When Noraihan "Nora" Fong saw that The University of Iowa was accessible to the disabled, she knew she had made a good choice.

"I knew it was a concerned university-one that meets the needs of its special students," says the sophomore education student from Malaysia. She, too, spent a short time in the United States as a child when her parents studied on the East Coast. Her father is the executive chairman of MESDAQ (Malaysian Exchange of Securities) and her mother stays at home raising Fong's three younger siblings.

Fong visited the University campus in 1996 as well as the University of Northern Iowa and several schools in Boston. She chose the Iowa City campus for various reasons.

"First of all, my parents have friends here, so it's nice to be able to call them if I have a problem or just to talk. Second, I took a look at the campus and thought it was pretty, and I was impressed with Mayflower Residence Hall. Also, I wanted to feel snow," she laughs, referring to a fascination that stemmed from observing photos of herself in snow as a toddler in Boston. "Now, after two years, I've had enough of the cold temperatures!"

The presence of Muslim and Malaysian communities on campus also helped steer her in the University's direction, and she has become involved in a Malaysian student organization. While she was "excited and thrilled" to come to the United States, Fong had reservations about campus life, especially in light of her Muslim upbringing.

"In the movies, you see Westerners sleeping together all of the time, so when I found out Mayflower was co-ed, I was scared," says Fong, who was petrified that her roommate might have her boyfriend stay overnight. "As a Muslim, I have to wear a scarf-I can't show my hair."

As it turns out, Fong and her roommate, with whom she's lived for two years, have gotten along extremely well and the relationship has provided both with a learning experience. Fong realized that not all Caucasians have the same religion-her roommate is Jewish-and her roommate realized that even though Fong is from a foreign country she speaks English, eliminating a perceived need for hand signals while trying to communicate.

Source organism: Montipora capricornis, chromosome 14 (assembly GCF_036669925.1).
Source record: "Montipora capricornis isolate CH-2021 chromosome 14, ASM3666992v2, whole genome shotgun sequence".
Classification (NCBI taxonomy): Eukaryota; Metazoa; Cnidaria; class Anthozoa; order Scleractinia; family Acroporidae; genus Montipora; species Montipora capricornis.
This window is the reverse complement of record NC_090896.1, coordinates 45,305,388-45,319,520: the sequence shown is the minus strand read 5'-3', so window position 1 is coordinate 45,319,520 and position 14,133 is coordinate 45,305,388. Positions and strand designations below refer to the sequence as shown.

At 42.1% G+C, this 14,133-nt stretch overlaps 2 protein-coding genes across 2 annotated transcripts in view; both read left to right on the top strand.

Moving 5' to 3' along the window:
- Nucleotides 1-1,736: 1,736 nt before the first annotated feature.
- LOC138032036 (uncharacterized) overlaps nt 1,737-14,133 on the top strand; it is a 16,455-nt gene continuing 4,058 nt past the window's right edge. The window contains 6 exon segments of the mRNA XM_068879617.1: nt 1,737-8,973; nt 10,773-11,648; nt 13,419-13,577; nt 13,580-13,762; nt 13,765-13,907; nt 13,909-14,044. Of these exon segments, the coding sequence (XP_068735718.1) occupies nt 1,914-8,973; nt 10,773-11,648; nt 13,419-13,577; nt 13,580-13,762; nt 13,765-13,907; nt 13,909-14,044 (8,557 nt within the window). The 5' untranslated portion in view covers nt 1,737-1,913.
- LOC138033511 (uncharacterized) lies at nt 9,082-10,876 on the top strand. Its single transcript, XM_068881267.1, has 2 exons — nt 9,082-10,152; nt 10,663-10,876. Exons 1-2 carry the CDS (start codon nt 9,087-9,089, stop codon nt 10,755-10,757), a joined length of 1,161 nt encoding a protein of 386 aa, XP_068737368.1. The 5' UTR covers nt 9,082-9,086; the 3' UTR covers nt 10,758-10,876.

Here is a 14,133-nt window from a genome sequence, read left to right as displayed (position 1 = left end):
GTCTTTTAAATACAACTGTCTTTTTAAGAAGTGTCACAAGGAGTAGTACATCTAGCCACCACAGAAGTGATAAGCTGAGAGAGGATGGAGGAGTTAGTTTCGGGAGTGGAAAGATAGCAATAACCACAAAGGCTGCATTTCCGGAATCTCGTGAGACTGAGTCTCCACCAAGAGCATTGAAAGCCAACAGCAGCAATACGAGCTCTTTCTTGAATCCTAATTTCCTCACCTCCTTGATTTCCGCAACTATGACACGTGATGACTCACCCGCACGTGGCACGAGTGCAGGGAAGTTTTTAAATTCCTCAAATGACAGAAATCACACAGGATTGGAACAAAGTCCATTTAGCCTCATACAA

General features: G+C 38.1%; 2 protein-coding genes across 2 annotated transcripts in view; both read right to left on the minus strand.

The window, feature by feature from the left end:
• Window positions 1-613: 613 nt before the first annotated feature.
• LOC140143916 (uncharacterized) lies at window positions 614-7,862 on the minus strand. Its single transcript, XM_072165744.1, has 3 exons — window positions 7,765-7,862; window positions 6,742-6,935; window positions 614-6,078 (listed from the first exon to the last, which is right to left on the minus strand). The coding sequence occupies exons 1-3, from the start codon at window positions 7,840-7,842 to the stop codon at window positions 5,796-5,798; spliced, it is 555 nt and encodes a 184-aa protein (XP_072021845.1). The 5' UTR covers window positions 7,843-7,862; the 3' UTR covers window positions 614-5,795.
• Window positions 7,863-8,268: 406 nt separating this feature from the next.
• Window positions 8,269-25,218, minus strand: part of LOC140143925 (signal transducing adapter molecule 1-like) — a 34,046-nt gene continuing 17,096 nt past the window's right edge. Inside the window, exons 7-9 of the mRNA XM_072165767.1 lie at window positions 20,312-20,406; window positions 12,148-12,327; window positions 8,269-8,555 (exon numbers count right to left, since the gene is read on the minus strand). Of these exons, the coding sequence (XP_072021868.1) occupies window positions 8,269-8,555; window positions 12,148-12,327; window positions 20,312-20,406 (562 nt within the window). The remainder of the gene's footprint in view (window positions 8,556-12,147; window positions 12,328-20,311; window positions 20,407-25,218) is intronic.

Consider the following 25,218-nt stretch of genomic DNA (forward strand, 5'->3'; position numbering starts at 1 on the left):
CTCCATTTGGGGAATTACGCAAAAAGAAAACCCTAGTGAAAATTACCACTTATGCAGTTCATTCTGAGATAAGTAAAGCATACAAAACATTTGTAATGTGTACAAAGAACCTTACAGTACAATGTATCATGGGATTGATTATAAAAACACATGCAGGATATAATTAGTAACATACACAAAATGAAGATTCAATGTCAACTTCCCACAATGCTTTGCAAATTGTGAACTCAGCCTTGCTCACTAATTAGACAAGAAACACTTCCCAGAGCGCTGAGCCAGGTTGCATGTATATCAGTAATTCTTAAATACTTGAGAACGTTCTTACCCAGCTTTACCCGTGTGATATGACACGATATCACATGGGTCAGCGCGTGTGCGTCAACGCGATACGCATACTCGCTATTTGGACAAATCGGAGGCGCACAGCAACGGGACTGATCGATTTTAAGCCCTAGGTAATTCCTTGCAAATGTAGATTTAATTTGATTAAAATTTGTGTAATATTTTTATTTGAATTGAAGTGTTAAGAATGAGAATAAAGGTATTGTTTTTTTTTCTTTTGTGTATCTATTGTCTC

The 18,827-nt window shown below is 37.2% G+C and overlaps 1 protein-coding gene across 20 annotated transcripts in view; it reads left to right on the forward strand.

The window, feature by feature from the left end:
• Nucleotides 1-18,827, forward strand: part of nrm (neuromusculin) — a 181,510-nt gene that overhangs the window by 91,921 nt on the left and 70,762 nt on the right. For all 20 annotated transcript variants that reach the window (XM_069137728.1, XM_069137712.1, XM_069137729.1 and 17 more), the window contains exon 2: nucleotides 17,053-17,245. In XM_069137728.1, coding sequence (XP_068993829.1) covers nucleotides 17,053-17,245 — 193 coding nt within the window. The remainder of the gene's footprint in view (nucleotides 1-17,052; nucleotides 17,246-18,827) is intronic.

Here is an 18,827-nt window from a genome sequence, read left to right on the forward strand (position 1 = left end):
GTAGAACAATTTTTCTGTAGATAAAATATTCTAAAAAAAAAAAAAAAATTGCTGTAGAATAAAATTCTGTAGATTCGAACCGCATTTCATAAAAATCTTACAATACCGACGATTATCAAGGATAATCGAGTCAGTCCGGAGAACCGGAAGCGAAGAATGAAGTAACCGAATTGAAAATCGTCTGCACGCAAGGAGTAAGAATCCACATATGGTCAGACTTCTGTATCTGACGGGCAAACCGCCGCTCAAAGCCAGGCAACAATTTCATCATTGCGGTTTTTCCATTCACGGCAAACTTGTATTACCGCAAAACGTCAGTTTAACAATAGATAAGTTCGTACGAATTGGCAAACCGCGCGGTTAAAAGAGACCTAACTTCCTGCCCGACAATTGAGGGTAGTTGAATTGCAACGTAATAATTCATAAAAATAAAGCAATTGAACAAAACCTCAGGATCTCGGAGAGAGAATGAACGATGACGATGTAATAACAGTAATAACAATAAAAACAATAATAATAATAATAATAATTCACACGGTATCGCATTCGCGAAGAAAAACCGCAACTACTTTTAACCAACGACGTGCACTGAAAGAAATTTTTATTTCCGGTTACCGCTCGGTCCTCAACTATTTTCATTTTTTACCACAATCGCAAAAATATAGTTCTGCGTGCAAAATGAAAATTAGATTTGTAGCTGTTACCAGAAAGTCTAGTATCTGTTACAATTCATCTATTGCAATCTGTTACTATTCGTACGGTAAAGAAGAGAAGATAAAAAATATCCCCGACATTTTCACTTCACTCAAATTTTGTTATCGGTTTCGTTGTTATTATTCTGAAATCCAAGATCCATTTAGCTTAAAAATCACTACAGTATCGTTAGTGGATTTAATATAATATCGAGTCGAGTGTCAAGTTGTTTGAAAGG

"Even though we have different religions, we have clicked together. It's kind of cool, actually," she says.

Fong is unsure about her future, but will likely continue her education in the United States. She has encountered stereotypes-her own and her classmates'-she is trying to embrace her Asian heritage.

"It can be an advantage," she says, noting a presentation she made last year to students at an Iowa City junior high school. "There's something about me that's unique. I want to show students my culture and help correct stereotypes."

-By Sara Epstein


Top: Nelson takes advantage of a kitchen in her dorm to cook "homestyle" food.

Bottom: Fong (left) says she is thankful to have a great roommate (right).


Having students on campus from around the globe broadens horizons. That's the idea behind a new University initiative that aims to attract more international students to its undergraduate colleges.

The University historically has recruited graduate students from other countries but no undergraduates. Karen Hartwig, assistant director of admissions, explains that the University's new initiative stems from an ad hoc committee in 1994 and then a task force in 1996 to assess the University's need for, and the potential effects of, an aggressive undergraduate recruitment effort.

Last fall the University earmarked $20,000 in seed money for the Office of Admissions. The money will be used to subsidize travel expenses and to publish print materials to be given to students and academic advisors in other countries.

Hartwig, who spent two weeks in March recruiting in six Latin American countries, identifies several reasons for the new initiative.

"The world is becoming more interdependent, and part of the learning experience here is enhanced by having international students on campus, especially undergraduates, many of whom take the same core courses," she says. "Any exposure to students different from you is a good experience."

Unfortunately, with several economic crises around the world and stiffer competition from institutions both domestic and foreign, international student enrollment at the University has been down in recent years. Economic factors, though not the main motivator, cannot be ignored, Hartwig says.

"The market is definitely changing. Many institutions have been actively recruiting these students for several years," she says. "Numbers are down and they need to find more markets."

More important, however, is a nationwide trend among institutes of higher learning to commit to international education. While there has always been a respectable number of international students in the Graduate College, undergraduates account for only a quarter of the 1,600 international students enrolled here last fall. Hartwig points out that UI President Mary Sue Coleman has pledged to increase the University's global focus, which has helped pave the way to active undergraduate recruitment. Bringing international students to campus, said Coleman in her convocation address last fall, "brings the world to Iowa."

-By Sara Epstein


Karen Hartwig, assistant director of admissions